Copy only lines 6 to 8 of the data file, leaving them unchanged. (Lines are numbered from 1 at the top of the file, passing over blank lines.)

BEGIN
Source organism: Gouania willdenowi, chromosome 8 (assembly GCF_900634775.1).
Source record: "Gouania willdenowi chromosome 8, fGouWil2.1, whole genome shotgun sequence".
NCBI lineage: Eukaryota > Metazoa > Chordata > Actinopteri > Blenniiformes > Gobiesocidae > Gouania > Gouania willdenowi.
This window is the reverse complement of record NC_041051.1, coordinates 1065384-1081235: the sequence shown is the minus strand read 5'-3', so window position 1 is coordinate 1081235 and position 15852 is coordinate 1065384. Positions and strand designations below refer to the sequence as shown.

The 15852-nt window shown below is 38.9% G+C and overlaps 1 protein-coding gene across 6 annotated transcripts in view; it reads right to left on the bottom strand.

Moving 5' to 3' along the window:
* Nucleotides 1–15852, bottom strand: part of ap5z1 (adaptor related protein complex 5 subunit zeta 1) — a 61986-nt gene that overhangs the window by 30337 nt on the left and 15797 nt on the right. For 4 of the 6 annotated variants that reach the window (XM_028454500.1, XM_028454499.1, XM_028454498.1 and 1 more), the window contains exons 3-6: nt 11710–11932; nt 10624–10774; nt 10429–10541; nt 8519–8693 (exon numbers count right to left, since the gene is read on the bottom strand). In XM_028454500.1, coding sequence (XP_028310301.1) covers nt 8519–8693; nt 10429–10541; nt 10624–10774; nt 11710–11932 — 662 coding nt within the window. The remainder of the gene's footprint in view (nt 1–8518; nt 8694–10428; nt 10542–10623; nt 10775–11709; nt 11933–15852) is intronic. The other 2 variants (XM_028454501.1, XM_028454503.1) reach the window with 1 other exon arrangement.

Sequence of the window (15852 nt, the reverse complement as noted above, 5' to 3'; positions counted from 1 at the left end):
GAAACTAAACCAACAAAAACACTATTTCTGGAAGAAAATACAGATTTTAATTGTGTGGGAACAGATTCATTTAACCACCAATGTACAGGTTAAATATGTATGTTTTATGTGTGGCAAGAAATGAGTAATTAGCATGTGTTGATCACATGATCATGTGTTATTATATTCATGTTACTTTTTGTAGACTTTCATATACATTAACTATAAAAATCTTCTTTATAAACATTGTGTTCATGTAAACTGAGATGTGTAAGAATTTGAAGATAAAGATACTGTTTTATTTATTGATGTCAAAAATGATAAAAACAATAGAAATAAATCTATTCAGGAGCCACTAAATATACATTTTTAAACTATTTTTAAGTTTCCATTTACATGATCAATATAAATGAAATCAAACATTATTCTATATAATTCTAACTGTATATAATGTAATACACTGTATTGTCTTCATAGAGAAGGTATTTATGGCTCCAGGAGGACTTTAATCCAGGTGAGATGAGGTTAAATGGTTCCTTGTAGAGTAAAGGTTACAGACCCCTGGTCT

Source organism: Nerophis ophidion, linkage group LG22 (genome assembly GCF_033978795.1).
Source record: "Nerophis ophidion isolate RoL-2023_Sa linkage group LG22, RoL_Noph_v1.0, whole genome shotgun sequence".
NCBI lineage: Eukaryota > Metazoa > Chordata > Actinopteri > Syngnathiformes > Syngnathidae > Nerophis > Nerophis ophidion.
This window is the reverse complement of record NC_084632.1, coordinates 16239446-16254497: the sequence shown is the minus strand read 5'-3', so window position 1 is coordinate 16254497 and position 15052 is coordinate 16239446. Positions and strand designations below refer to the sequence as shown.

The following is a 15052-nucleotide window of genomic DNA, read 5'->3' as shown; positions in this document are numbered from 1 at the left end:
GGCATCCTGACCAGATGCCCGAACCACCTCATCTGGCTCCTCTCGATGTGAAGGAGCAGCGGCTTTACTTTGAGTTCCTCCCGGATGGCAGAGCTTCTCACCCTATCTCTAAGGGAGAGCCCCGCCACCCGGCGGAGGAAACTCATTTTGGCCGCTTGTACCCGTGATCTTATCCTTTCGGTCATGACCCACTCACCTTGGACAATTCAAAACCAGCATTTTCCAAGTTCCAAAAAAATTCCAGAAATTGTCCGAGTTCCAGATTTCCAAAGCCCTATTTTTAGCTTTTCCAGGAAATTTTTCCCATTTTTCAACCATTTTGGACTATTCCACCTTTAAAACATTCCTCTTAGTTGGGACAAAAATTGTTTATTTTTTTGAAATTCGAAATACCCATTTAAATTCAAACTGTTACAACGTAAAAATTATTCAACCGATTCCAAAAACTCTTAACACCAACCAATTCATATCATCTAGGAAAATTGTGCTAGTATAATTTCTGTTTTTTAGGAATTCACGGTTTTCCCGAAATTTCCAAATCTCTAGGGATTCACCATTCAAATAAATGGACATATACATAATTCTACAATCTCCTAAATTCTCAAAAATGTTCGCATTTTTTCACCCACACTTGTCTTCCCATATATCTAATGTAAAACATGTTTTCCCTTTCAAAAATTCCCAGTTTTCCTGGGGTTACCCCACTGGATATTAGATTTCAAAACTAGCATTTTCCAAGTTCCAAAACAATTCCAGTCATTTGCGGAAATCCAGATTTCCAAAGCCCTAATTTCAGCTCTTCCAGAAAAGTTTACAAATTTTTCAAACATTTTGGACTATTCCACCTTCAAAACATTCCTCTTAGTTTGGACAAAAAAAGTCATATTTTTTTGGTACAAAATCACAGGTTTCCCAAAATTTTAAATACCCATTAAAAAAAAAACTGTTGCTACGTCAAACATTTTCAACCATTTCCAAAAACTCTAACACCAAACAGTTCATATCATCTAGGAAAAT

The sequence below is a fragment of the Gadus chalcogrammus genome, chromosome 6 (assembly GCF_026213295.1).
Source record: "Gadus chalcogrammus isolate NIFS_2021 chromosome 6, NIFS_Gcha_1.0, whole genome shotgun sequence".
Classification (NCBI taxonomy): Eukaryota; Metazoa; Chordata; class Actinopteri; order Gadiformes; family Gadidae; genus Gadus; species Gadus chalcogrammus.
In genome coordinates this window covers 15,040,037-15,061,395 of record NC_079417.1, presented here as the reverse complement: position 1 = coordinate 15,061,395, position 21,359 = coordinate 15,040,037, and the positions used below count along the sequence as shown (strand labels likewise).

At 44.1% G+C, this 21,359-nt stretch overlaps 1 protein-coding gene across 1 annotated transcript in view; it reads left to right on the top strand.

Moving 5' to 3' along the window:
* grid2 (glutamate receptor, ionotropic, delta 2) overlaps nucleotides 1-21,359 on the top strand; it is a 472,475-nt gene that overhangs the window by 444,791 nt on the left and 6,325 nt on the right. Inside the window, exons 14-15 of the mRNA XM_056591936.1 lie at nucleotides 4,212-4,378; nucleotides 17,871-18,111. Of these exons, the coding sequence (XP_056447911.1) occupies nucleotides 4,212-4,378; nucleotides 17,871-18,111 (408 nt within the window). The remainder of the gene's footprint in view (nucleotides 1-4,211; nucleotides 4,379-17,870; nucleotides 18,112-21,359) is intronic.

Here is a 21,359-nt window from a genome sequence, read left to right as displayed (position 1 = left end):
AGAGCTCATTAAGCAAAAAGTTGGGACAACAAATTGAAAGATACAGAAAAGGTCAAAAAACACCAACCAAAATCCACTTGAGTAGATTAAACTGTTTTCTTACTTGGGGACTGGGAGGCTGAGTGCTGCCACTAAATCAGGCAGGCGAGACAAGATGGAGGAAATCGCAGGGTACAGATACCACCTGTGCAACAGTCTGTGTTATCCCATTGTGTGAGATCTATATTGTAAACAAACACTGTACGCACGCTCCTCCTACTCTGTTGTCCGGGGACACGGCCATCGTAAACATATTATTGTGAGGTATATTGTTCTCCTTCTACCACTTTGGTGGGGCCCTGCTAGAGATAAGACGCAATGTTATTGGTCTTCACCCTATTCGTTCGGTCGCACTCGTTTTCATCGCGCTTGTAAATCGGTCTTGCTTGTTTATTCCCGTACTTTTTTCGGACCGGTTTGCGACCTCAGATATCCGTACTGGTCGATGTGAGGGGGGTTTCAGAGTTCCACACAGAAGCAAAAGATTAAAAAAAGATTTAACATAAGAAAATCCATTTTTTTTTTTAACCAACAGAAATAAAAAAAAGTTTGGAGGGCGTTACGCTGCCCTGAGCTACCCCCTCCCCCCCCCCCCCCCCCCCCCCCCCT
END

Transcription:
Moving 5' to 3' along the window:
* Nucleotides 1–15852, bottom strand: part of ap5z1 (adaptor related protein complex 5 subunit zeta 1) — a 61986-nt gene that overhangs the window by 30337 nt on the left and 15797 nt on the right. For 4 of the 6 annotated variants that reach the window (XM_028454500.1, XM_028454499.1, XM_028454498.1 and 1 more), the window contains exons 3-6: nt 11710–11932; nt 10624–10774; nt 10429–10541; nt 8519–8693 (exon numbers count right to left, since the gene is read on the bottom strand). In XM_028454500.1, coding sequence (XP_028310301.1) covers nt 8519–8693; nt 10429–10541; nt 10624–10774; nt 11710–11932 — 662 coding nt within the window. The remainder of the gene's footprint in view (nt 1–8518; nt 8694–10428; nt 10542–10623; nt 10775–11709; nt 11933–15852) is intronic. The other 2 variants (XM_028454501.1, XM_028454503.1) reach the window with 1 other exon arrangement.

Sequence of the window (15852 nt, the reverse complement as noted above, 5' to 3'; positions counted from 1 at the left end):